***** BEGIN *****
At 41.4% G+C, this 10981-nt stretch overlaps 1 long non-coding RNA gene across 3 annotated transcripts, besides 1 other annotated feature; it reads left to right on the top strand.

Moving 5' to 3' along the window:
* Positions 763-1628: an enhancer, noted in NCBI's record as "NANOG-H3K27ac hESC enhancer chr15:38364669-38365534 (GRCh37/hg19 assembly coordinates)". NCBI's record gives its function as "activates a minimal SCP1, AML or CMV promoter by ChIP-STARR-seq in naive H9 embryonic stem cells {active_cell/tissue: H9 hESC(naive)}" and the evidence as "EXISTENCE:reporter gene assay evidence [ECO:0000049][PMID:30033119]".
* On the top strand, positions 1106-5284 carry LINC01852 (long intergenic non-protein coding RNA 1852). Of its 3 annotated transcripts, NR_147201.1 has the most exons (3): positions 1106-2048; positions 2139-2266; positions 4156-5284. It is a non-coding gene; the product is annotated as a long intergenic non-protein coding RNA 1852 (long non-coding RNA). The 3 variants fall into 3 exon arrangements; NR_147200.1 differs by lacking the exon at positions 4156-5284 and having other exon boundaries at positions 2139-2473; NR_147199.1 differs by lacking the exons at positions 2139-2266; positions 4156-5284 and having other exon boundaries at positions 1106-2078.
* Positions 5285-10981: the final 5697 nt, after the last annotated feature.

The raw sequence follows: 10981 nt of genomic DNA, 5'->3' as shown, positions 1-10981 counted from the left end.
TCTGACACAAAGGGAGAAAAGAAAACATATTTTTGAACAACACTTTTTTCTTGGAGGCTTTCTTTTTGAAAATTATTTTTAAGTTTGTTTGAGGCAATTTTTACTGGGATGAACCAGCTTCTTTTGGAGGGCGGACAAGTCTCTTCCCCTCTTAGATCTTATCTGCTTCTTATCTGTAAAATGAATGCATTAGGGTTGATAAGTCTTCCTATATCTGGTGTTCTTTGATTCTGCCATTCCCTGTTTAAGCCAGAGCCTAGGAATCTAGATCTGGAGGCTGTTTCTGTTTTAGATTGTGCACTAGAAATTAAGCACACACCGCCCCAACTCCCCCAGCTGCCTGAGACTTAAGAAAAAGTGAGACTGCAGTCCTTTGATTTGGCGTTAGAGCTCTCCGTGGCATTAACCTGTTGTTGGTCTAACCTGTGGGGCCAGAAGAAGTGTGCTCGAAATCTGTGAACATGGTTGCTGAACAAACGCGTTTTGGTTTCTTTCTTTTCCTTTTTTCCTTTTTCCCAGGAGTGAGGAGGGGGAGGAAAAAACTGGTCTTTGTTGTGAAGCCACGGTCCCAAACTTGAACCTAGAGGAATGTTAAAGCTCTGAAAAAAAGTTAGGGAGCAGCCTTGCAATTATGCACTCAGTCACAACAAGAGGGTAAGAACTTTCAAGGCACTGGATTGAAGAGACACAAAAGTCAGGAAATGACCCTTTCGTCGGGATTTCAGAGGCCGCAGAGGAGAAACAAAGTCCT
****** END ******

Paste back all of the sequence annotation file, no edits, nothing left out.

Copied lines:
At 41.4% G+C, this 10981-nt stretch overlaps 1 long non-coding RNA gene across 3 annotated transcripts, besides 1 other annotated feature; it reads left to right on the top strand.

Moving 5' to 3' along the window:
* Positions 763-1628: an enhancer, noted in NCBI's record as "NANOG-H3K27ac hESC enhancer chr15:38364669-38365534 (GRCh37/hg19 assembly coordinates)". NCBI's record gives its function as "activates a minimal SCP1, AML or CMV promoter by ChIP-STARR-seq in naive H9 embryonic stem cells {active_cell/tissue: H9 hESC(naive)}" and the evidence as "EXISTENCE:reporter gene assay evidence [ECO:0000049][PMID:30033119]".
* On the top strand, positions 1106-5284 carry LINC01852 (long intergenic non-protein coding RNA 1852). Of its 3 annotated transcripts, NR_147201.1 has the most exons (3): positions 1106-2048; positions 2139-2266; positions 4156-5284. It is a non-coding gene; the product is annotated as a long intergenic non-protein coding RNA 1852 (long non-coding RNA). The 3 variants fall into 3 exon arrangements; NR_147200.1 differs by lacking the exon at positions 4156-5284 and having other exon boundaries at positions 2139-2473; NR_147199.1 differs by lacking the exons at positions 2139-2266; positions 4156-5284 and having other exon boundaries at positions 1106-2078.
* Positions 5285-10981: the final 5697 nt, after the last annotated feature.

The raw sequence follows: 10981 nt of genomic DNA, 5'->3' as shown, positions 1-10981 counted from the left end.
TCTGACACAAAGGGAGAAAAGAAAACATATTTTTGAACAACACTTTTTTCTTGGAGGCTTTCTTTTTGAAAATTATTTTTAAGTTTGTTTGAGGCAATTTTTACTGGGATGAACCAGCTTCTTTTGGAGGGCGGACAAGTCTCTTCCCCTCTTAGATCTTATCTGCTTCTTATCTGTAAAATGAATGCATTAGGGTTGATAAGTCTTCCTATATCTGGTGTTCTTTGATTCTGCCATTCCCTGTTTAAGCCAGAGCCTAGGAATCTAGATCTGGAGGCTGTTTCTGTTTTAGATTGTGCACTAGAAATTAAGCACACACCGCCCCAACTCCCCCAGCTGCCTGAGACTTAAGAAAAAGTGAGACTGCAGTCCTTTGATTTGGCGTTAGAGCTCTCCGTGGCATTAACCTGTTGTTGGTCTAACCTGTGGGGCCAGAAGAAGTGTGCTCGAAATCTGTGAACATGGTTGCTGAACAAACGCGTTTTGGTTTCTTTCTTTTCCTTTTTTCCTTTTTCCCAGGAGTGAGGAGGGGGAGGAAAAAACTGGTCTTTGTTGTGAAGCCACGGTCCCAAACTTGAACCTAGAGGAATGTTAAAGCTCTGAAAAAAAGTTAGGGAGCAGCCTTGCAATTATGCACTCAGTCACAACAAGAGGGTAAGAACTTTCAAGGCACTGGATTGAAGAGACACAAAAGTCAGGAAATGACCCTTTCGTCGGGATTTCAGAGGCCGCAGAGGAGAAACAAAGTCCT